The Daily Beast recently marked the six year anniversary of Citizens United by carrying on one of the decision’s most prominent legacies: spurring members of the media to embarrass themselves by failing to grasp even the most basic aspects of the ruling.
Jay Michaelson, “a writer and LGBT activist in the USA who writes on spirituality, Judaism, sexuality, and law” according to his Wikipedia page, turned his expert eye to the case in an article titled, “How Citizens United Gave Us Bernie Sanders and Donald Trump.”
Oh, boy. Let’s make some corrections.
1) “There would be no Donald Trump or Bernie Sanders boom without Citizens United.”
This is the first sentence in the article and it’s completely off the mark. Populist candidates are not a new phenomenon, and only the most tortured readings of Trump’s stump speeches could bring one to believe that his supporters care more about campaign finance than about immigration or trade with China. If there’s a lesson to be learned from Trump’s popularity in the polls, it’s that his advantages over other candidates – his personal wealth, his celebrity, and his masterful manipulations of the American media – make the case for lifting campaign finance restrictions so that other candidates without his fame and access can compete on even footing.
Sanders, for his part, is not exactly breaking new ground by running to the left of Hillary Clinton in a Democratic primary. President Obama did the same thing to great success in 2008, years before Citizens United was decided.
2) “The infamous Supreme Court case, decided six years ago today, banned limits on corporate spending in elections.”
Citizens United allowed corporations to spend money independently of candidates, but the ban on corporations giving money to candidates remains law. To say there are no limits on corporate spending in elections is mistaken because business entities can’t spend money on contributions to candidates. It also should be noted that Citizens United applies to unions as well as corporations, but Michaelson omits this fact throughout his article.
3) “[Super PAC] money has heavily favored establishment candidates, even keeping some alive when they would otherwise be dead (like Jeb Bush).”
Tell that to Rick Perry and Scott Walker. Virtually every close observer of the 2016 election has concluded that a campaign cannot survive with the independent support of super PACs alone. Bush, in addition to having the support of a super PAC, has more endorsements than any other candidate in the Republican Primary and high name recognition because his brother and father were both President.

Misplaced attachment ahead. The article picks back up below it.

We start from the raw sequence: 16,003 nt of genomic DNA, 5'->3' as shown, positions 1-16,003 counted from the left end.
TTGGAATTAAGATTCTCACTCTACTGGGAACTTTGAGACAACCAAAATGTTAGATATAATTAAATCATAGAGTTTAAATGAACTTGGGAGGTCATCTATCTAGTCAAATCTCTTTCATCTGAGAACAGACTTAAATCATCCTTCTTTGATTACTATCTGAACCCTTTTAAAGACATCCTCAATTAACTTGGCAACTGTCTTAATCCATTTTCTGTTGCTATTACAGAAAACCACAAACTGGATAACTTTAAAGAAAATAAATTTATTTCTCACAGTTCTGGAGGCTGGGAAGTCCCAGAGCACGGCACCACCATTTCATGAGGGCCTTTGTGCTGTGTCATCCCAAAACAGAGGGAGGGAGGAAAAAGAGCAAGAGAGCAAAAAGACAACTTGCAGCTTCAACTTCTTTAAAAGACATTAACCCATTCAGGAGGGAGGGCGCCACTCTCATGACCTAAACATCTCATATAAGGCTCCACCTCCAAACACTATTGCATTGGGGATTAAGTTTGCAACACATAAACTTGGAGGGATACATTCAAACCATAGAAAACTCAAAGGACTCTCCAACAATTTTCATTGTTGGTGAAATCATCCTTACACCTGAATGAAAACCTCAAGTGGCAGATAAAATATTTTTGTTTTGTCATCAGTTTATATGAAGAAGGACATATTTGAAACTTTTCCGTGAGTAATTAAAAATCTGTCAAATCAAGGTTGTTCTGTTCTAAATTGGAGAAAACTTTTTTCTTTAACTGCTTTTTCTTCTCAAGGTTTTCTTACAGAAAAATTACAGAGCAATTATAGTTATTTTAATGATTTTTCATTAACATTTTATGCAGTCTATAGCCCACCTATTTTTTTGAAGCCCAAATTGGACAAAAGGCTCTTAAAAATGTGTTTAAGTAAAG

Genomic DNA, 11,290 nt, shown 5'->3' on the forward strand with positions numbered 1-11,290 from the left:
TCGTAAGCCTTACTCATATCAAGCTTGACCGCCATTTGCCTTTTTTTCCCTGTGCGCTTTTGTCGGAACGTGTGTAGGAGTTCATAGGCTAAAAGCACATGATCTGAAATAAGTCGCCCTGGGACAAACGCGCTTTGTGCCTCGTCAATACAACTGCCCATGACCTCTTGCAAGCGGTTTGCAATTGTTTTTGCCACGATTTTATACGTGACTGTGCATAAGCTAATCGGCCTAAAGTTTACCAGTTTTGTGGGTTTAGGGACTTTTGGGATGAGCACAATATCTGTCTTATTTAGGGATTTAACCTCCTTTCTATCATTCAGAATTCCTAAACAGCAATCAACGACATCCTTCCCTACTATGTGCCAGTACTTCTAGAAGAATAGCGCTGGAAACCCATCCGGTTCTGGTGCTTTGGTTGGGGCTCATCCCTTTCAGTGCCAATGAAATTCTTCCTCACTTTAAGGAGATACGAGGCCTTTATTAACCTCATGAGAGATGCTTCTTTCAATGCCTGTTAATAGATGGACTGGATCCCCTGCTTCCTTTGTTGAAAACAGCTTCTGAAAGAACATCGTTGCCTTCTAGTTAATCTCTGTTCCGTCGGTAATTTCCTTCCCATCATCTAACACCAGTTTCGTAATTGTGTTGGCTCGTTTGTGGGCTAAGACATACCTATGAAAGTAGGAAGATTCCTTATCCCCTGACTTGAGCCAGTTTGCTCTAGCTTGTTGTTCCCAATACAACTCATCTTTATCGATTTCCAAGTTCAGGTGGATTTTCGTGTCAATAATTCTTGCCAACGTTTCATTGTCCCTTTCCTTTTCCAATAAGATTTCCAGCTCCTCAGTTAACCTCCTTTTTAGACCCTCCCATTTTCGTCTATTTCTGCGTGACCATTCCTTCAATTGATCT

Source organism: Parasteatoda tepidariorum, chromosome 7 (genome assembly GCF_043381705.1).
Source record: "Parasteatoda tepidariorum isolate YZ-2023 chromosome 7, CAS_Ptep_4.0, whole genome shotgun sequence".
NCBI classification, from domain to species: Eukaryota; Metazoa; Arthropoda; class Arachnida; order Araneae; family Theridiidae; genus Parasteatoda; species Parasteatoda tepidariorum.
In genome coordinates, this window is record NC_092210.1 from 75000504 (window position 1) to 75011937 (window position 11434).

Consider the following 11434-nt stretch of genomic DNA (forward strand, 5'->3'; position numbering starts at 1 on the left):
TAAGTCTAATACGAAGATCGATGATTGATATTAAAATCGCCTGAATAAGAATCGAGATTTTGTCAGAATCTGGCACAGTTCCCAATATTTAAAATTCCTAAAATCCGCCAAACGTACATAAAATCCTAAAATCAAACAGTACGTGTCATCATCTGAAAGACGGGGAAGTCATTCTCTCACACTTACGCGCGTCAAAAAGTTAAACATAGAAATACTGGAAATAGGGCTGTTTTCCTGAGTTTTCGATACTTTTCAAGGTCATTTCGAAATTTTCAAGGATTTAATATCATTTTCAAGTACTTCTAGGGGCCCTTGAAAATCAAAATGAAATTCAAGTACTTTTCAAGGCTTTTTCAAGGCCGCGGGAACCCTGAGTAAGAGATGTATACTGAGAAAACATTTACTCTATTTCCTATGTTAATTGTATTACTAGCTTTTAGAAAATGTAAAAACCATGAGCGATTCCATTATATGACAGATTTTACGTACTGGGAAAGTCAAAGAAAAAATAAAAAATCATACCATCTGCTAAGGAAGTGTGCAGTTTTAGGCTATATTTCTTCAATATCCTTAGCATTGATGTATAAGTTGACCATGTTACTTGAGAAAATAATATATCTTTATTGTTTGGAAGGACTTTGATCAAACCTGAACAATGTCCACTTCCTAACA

Given these advantages, it’s not fair to say that super PACs are keeping Bush’s candidacy alive. If anything, they are demonstrating how little super PACs can achieve if voters aren’t interested in a candidate’s message. Even with these advantages, voters – at least based on polling – seem to be making up their own mind: they’re not buying the Bush message. Besides, do we really want candidates dropping out before a single vote has been cast in a primary or caucus? For years, “reformers” complained that fundraising was forcing candidates out of races before voters had their say. Has their position changed?
4) “Citizens United didn’t just unleash corporate spending; it enabled the creation of a whole new vehicle for influencing elections: super PACs.”
This is a common misconception and it probably isn’t that important, but for accuracy’s sake, it was technically a different 2010 case, SpeechNow.org v. FEC, that created super PACs. Citizens United (CU) was about whether a corporation could air and advertise a documentary critical of a political candidate near an election. The Court’s ruling in CU paved the way for SpeechNow, but it did not directly create super PACs, and had the Court ruled against CU, it still likely would have sided with the petitioners in SpeechNow.
5) “These pseudo-corporations don’t have to disclose their donors and can spend unlimited amounts on elections, as long as they’re not officially coordinating with specific candidates (which has turned out to be a joke).”